The defendants never corrected inaccurate representations about not soliciting U.S. investors, and this was sufficient to state a claim under Section 13(d).
A district court rejected tender offer-based claims on extraterritoriality grounds but found that a complaint stated a claim for Schedule 13D inaccuracies. The case involves two German companies, one of which made tender offers for the other. According to the complaint, contrary to the defendants' public representations, they were actively pressuring U.S. shareholders to sell their shares. The court concluded that allegedly false statements made in connection with the tender offer were beyond the territorial reach of the U.S. securities laws, but a claim was adequately stated for making false statements in a Schedule 13D report (Biofrontera AG v. Deutsche Balaton AG, March 27, 2020, Preksa, L.).
Tender offer. Biofrontera AG is a German company, headquartered in Germany, and its ordinary shares trade on a German exchange. The defendants are a collection of German-based related entities beneficially owned by Wilhelm Konrad Thomas Zours, a German citizen. According to Biofrontera, Zours and defendant Deutsche Balaton AG have repeatedly tried to gain control of Biofrontera without obtaining a controlling stake in the company.
In February 2018, Biofrontera's American Depository Shares first started trading on NASDAQ. According to the complaint, while Biofrontera was running a roadshow in the U.S., Zours published a letter on Deutsche Balaton's website making false statements about the legality of the IPO's pricing and about the accuracy of statements made by Biofrontera officers. Zours published another letter after the IPO closed making additional false statements. Biofrontera claims that Zours intended to derail the roadshow and depress Biofrontera's share price, allowing Zours to make a tender offer at an artificially low price.
Deutsche Balaton announced a tender offer on March 16, 2018, but the offer did not move forward because it did not comply with German law. A second tender offer was announced in May 2018, and another occurred in May 2019. While the tender offers flatly stated that only ordinary shares would be accepted and that U.S. investors would not be targeted, the defendants actively solicited U.S. investors to exchange their ADSs for ordinary shares and then tender them to the defendants.
Failure to disclose alleged. Biofrontera claimed that the defendants failed to disclose on their Schedule 13D that they were targeting U.S. investors and buying ADSs in connection with the tender offer. The defendants ultimately disclosed that the 2019 tender offer was being made to U.S. investors in an amendment in June 2019. Biofrontera contended that these belated disclosures did not cure the prior failure to disclose that the U.S. investors were being solicited.
Jurisdiction. The defendants first moved to dismiss for lack of personal jurisdiction. Biofrontera maintained that specific jurisdiction existed based on several contacts with the U.S., including the filing of reports with the SEC and the fact that U.S. investors participated in the tender offers. The defendants countered that the SEC filings were insufficient to confer jurisdiction and that there was no evidence that U.S. investors were targeted. The court ultimately decided that discovery was necessary to assess the extent of the defendants' contacts with the U.S. and denied the motion without prejudice.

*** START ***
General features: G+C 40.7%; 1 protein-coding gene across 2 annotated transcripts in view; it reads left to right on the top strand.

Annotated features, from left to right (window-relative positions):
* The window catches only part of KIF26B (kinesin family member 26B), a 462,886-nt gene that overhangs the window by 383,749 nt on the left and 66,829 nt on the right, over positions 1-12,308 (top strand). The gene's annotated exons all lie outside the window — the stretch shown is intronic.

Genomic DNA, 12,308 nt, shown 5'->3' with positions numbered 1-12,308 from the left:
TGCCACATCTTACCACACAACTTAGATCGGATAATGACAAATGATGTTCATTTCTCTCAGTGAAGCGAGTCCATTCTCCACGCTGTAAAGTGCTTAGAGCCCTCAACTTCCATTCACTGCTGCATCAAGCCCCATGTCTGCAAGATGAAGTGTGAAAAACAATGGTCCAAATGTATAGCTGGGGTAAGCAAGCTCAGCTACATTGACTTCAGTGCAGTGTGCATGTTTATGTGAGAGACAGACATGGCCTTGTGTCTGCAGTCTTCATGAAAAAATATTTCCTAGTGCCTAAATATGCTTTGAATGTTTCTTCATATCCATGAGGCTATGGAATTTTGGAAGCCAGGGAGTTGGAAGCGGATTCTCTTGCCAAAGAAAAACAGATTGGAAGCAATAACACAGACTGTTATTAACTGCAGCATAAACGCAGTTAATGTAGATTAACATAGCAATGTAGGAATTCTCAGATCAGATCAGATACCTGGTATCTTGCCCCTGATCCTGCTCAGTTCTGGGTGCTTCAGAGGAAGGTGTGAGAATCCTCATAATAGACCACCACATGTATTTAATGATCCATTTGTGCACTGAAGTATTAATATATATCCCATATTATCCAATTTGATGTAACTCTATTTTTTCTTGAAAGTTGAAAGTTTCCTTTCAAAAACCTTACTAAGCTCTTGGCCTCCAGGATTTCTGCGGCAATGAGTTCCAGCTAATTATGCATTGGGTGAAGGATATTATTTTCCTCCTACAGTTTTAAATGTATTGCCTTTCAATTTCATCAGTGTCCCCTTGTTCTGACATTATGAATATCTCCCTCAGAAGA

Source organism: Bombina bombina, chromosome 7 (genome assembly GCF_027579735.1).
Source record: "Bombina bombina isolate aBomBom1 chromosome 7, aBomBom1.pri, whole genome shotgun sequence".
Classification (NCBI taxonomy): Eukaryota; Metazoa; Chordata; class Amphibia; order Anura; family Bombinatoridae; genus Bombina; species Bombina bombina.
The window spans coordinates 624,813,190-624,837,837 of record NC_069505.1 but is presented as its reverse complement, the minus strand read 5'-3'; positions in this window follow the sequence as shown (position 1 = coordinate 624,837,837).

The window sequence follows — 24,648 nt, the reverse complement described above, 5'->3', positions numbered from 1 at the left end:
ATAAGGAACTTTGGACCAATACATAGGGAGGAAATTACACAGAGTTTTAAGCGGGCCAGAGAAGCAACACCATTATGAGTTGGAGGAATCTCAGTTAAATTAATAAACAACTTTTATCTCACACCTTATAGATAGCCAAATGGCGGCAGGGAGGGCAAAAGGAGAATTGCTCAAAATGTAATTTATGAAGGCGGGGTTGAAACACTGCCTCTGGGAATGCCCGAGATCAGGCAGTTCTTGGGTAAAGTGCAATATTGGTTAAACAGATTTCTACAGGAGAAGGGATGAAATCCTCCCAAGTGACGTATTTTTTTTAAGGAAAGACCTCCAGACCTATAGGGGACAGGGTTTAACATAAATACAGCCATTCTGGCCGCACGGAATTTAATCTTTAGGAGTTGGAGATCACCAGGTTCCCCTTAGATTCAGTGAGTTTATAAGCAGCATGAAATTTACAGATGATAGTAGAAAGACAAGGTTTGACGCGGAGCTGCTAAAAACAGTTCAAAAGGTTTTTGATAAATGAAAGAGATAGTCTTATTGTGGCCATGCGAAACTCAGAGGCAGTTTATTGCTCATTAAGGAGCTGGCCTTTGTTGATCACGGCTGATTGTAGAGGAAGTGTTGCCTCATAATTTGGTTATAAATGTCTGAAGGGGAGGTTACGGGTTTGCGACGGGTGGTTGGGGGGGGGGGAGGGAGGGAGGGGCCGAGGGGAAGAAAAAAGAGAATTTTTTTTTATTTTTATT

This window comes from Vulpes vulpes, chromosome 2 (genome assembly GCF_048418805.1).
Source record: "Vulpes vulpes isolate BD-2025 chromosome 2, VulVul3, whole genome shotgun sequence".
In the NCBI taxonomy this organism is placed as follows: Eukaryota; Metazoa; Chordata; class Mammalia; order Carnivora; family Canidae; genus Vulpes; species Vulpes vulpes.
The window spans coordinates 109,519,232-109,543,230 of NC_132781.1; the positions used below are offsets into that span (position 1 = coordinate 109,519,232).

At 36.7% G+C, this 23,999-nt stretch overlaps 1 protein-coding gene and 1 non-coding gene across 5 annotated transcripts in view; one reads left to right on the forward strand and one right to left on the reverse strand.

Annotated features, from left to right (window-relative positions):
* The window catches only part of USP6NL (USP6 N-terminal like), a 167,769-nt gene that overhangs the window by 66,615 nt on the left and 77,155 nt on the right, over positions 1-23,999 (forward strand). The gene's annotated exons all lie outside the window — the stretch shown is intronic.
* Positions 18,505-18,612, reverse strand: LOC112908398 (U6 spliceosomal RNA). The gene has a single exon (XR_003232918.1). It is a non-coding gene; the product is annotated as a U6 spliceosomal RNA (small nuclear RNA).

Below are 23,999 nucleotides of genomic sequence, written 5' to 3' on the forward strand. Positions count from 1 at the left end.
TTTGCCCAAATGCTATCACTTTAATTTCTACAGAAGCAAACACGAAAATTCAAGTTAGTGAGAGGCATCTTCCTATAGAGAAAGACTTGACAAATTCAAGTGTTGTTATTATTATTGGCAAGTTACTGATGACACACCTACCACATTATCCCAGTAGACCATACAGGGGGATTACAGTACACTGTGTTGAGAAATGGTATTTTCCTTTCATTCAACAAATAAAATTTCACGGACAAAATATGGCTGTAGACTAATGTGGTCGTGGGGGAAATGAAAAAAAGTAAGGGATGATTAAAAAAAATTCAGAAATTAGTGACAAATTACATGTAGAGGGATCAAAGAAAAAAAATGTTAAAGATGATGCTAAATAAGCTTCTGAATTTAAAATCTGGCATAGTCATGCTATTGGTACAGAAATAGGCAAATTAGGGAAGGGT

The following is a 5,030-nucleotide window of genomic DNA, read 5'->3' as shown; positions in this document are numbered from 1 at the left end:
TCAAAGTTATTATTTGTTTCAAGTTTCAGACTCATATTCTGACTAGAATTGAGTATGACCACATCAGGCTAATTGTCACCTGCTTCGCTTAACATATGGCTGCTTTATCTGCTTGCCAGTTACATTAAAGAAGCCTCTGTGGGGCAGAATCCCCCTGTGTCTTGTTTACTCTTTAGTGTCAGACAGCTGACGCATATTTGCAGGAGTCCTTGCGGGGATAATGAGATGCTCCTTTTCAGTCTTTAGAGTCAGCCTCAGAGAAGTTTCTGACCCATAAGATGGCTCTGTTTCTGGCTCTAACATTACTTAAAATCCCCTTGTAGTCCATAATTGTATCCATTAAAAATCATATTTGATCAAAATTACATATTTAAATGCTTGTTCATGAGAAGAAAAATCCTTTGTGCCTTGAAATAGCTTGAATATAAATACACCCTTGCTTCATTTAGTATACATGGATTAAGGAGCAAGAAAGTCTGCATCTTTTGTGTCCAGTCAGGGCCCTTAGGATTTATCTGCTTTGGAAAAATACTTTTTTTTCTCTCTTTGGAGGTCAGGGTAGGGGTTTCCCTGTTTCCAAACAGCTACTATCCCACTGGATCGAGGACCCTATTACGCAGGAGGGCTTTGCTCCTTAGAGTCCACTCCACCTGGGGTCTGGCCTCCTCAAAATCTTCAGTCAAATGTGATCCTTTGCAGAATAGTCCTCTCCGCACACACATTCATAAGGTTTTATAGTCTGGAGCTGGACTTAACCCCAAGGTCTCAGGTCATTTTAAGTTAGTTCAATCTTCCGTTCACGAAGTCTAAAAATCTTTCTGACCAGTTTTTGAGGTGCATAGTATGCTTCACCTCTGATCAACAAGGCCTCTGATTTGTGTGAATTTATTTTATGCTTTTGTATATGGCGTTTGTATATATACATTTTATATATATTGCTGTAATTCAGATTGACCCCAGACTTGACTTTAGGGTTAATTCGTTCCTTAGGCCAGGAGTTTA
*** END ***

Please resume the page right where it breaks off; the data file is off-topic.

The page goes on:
Morrison issue. The court then found that Biofrontera's tender offer-related claims under Exchange Act Section 14(e) and Rule 14e-5 failed because they sought an extraterritorial application of the securities laws. The court explained that the claims involved tender offers for Biofrontera's common stock, which trades on a German exchange—ADS holders could only participate by converting their ADS to ordinary shares and then selling those shares on the German exchange. And, the fact that the investors may have converted ADSs into Biofrontera shares in the U.S. proved nothing about where they incurred irrevocable liability, the court said. The court accordingly dismissed the tender offer claims.
Beneficial ownership reporting. Finally, the court found that the complaint adequately pleaded a violation of Section 13(d) based on the defendants' inaccurate representations about staying away from U.S. investors. The defendants did not move to dismiss this claim on extraterritoriality grounds, arguing instead that the claim was otherwise defective. Biofrontera said that the defendants failed to timely file their Schedule 13D disclosure upon hitting the reporting threshold. The court concluded that quick corrective disclosures cured many of the issues with the earlier filings, but never corrected inaccurate representations about staying away from U.S. investors; this was sufficient to state a claim under Section 13(d).
The case is No. 18 Civ. 5237.
Attorneys: Aaron Fong Jaroff (McGuireWoods LLP) for Biofrontera AG. Daniel J. Delaney (Faegre Drinker Biddle & Reath LLP) for Deutsche Balaton AG., DELPHI Unternehmensberatung AG., VV Beteiligungen AG., ABC Beteiligungen AG., Deutsche Balaton Biotech AG and Wilhelm Konrad Thomas Zours.
Companies: Biofrontera AG; Deutsche Balaton AG; DELPHI Unternehmensberatung AG; VV Beteiligungen AG; ABC Beteiligungen AG; Deutsche Balaton Biotech AG
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